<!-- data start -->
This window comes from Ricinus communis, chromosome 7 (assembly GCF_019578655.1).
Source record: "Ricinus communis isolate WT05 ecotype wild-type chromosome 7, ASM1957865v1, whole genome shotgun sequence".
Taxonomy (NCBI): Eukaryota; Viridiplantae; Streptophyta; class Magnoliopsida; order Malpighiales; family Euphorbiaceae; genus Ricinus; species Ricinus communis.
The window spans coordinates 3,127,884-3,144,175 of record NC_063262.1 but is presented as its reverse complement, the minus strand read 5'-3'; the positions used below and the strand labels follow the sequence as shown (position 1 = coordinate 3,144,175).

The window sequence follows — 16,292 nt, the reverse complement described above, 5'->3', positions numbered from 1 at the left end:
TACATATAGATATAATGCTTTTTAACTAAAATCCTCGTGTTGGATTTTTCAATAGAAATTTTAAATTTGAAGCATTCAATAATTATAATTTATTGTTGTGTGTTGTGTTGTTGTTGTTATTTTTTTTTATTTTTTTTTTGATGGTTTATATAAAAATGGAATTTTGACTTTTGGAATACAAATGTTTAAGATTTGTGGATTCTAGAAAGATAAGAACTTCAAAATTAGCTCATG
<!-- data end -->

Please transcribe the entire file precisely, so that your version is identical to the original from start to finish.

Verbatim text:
This window comes from Ricinus communis, chromosome 7 (assembly GCF_019578655.1).
Source record: "Ricinus communis isolate WT05 ecotype wild-type chromosome 7, ASM1957865v1, whole genome shotgun sequence".
Taxonomy (NCBI): Eukaryota; Viridiplantae; Streptophyta; class Magnoliopsida; order Malpighiales; family Euphorbiaceae; genus Ricinus; species Ricinus communis.
The window spans coordinates 3,127,884-3,144,175 of record NC_063262.1 but is presented as its reverse complement, the minus strand read 5'-3'; the positions used below and the strand labels follow the sequence as shown (position 1 = coordinate 3,144,175).

The window sequence follows — 16,292 nt, the reverse complement described above, 5'->3', positions numbered from 1 at the left end:
TACATATAGATATAATGCTTTTTAACTAAAATCCTCGTGTTGGATTTTTCAATAGAAATTTTAAATTTGAAGCATTCAATAATTATAATTTATTGTTGTGTGTTGTGTTGTTGTTGTTATTTTTTTTTATTTTTTTTTTGATGGTTTATATAAAAATGGAATTTTGACTTTTGGAATACAAATGTTTAAGATTTGTGGATTCTAGAAAGATAAGAACTTCAAAATTAGCTCATG